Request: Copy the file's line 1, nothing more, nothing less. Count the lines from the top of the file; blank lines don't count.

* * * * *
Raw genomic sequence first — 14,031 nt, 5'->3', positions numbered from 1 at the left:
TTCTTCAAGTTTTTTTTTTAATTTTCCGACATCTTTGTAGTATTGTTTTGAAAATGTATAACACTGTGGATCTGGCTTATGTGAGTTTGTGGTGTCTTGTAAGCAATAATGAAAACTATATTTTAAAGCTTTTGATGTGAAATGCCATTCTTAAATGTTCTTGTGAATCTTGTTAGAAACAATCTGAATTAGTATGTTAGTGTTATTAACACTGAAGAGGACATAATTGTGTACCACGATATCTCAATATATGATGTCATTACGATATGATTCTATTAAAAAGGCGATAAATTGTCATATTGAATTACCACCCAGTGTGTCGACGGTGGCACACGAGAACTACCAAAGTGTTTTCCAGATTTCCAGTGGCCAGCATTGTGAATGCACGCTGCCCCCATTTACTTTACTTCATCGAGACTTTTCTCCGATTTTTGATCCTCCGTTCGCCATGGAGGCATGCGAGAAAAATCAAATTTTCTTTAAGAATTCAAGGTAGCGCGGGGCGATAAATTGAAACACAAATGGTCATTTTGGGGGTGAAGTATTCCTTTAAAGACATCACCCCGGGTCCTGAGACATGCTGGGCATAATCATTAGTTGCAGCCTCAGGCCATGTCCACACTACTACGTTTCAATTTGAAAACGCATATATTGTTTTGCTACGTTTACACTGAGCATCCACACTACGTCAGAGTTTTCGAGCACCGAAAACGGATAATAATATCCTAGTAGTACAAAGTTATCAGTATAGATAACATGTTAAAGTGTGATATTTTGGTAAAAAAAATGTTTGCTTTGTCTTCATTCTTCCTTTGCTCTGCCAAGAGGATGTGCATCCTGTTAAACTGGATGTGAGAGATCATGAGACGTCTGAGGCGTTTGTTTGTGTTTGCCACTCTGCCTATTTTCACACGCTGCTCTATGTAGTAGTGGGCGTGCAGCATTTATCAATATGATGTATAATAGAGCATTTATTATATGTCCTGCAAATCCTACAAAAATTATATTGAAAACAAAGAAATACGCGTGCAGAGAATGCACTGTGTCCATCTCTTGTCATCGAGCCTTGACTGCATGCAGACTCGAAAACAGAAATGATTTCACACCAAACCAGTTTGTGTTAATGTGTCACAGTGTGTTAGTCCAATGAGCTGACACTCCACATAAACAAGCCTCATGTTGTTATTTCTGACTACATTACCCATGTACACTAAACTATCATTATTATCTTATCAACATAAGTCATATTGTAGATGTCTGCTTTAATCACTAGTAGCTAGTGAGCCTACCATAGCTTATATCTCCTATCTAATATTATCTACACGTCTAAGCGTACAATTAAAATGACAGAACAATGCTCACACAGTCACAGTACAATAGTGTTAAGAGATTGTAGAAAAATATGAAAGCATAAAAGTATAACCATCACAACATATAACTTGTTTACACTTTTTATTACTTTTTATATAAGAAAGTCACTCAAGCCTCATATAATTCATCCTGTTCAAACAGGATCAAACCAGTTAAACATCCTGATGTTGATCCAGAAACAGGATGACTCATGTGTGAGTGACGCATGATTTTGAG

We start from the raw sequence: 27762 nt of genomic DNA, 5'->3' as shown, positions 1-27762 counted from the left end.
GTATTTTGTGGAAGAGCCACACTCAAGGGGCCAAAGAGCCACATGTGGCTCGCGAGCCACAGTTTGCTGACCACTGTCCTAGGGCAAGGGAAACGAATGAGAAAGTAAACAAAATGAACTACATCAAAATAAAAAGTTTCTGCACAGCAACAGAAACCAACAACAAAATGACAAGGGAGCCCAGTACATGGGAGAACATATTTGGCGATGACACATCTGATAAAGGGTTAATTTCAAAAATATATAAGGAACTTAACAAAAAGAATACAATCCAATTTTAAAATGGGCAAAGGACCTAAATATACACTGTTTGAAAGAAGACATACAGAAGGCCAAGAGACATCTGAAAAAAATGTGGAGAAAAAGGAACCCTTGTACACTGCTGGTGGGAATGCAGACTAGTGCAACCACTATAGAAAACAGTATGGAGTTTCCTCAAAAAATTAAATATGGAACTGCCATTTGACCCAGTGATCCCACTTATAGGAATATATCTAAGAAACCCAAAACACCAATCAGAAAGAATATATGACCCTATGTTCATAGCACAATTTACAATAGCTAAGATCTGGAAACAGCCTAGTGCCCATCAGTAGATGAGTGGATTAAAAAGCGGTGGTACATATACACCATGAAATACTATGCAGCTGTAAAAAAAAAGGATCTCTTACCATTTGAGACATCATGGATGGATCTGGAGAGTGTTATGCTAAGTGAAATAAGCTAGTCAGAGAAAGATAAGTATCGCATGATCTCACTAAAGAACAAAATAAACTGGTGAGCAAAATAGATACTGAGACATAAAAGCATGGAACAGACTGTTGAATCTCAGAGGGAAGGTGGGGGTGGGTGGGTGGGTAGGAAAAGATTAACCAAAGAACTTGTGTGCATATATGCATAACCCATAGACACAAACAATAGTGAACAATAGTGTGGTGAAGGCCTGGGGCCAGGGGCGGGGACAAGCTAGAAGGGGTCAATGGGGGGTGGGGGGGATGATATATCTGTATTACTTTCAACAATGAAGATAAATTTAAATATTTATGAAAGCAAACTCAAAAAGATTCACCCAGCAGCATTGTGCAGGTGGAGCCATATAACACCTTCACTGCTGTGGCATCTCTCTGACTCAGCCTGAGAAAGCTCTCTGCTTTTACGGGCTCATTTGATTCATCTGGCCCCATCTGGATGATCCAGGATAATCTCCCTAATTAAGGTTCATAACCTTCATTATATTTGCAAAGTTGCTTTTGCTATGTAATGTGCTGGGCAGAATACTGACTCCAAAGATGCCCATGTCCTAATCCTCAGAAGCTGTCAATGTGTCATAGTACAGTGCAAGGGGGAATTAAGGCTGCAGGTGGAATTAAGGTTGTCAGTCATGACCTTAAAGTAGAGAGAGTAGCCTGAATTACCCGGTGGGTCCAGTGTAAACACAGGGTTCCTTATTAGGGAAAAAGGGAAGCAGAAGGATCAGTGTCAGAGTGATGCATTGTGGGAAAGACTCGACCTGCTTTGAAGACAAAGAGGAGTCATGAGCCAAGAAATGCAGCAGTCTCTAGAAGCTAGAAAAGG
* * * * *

Raw genomic sequence first — 14,031 nt, 5'->3', positions numbered from 1 at the left: